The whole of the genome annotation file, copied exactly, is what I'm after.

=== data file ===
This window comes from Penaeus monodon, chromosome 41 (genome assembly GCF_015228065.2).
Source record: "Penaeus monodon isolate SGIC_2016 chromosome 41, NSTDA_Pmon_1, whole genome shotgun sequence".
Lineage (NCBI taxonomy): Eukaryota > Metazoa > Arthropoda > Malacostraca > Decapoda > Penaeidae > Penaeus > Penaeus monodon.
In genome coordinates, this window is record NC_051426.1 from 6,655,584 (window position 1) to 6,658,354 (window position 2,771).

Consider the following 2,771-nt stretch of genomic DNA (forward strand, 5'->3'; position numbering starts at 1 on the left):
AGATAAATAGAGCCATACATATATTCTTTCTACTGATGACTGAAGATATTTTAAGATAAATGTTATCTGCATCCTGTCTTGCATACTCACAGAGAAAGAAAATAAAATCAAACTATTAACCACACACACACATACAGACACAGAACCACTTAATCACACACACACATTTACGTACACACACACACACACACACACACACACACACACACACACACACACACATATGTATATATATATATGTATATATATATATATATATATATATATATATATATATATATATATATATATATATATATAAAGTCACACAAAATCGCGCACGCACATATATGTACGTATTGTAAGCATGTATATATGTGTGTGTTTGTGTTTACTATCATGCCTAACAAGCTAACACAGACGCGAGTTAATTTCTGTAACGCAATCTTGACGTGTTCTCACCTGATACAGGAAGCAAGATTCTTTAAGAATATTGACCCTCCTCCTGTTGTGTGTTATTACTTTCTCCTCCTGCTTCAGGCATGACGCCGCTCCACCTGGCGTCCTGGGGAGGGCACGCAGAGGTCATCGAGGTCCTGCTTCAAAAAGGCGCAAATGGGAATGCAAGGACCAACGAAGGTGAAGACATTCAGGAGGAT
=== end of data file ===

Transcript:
This window comes from Penaeus monodon, chromosome 41 (genome assembly GCF_015228065.2).
Source record: "Penaeus monodon isolate SGIC_2016 chromosome 41, NSTDA_Pmon_1, whole genome shotgun sequence".
Lineage (NCBI taxonomy): Eukaryota > Metazoa > Arthropoda > Malacostraca > Decapoda > Penaeidae > Penaeus > Penaeus monodon.
In genome coordinates, this window is record NC_051426.1 from 6,655,584 (window position 1) to 6,658,354 (window position 2,771).

Consider the following 2,771-nt stretch of genomic DNA (forward strand, 5'->3'; position numbering starts at 1 on the left):
AGATAAATAGAGCCATACATATATTCTTTCTACTGATGACTGAAGATATTTTAAGATAAATGTTATCTGCATCCTGTCTTGCATACTCACAGAGAAAGAAAATAAAATCAAACTATTAACCACACACACACATACAGACACAGAACCACTTAATCACACACACACATTTACGTACACACACACACACACACACACACACACACACACACACACACACACACATATGTATATATATATATGTATATATATATATATATATATATATATATATATATATATATATATATATATATATATATAAAGTCACACAAAATCGCGCACGCACATATATGTACGTATTGTAAGCATGTATATATGTGTGTGTTTGTGTTTACTATCATGCCTAACAAGCTAACACAGACGCGAGTTAATTTCTGTAACGCAATCTTGACGTGTTCTCACCTGATACAGGAAGCAAGATTCTTTAAGAATATTGACCCTCCTCCTGTTGTGTGTTATTACTTTCTCCTCCTGCTTCAGGCATGACGCCGCTCCACCTGGCGTCCTGGGGAGGGCACGCAGAGGTCATCGAGGTCCTGCTTCAAAAAGGCGCAAATGGGAATGCAAGGACCAACGAAGGTGAAGACATTCAGGAGGAT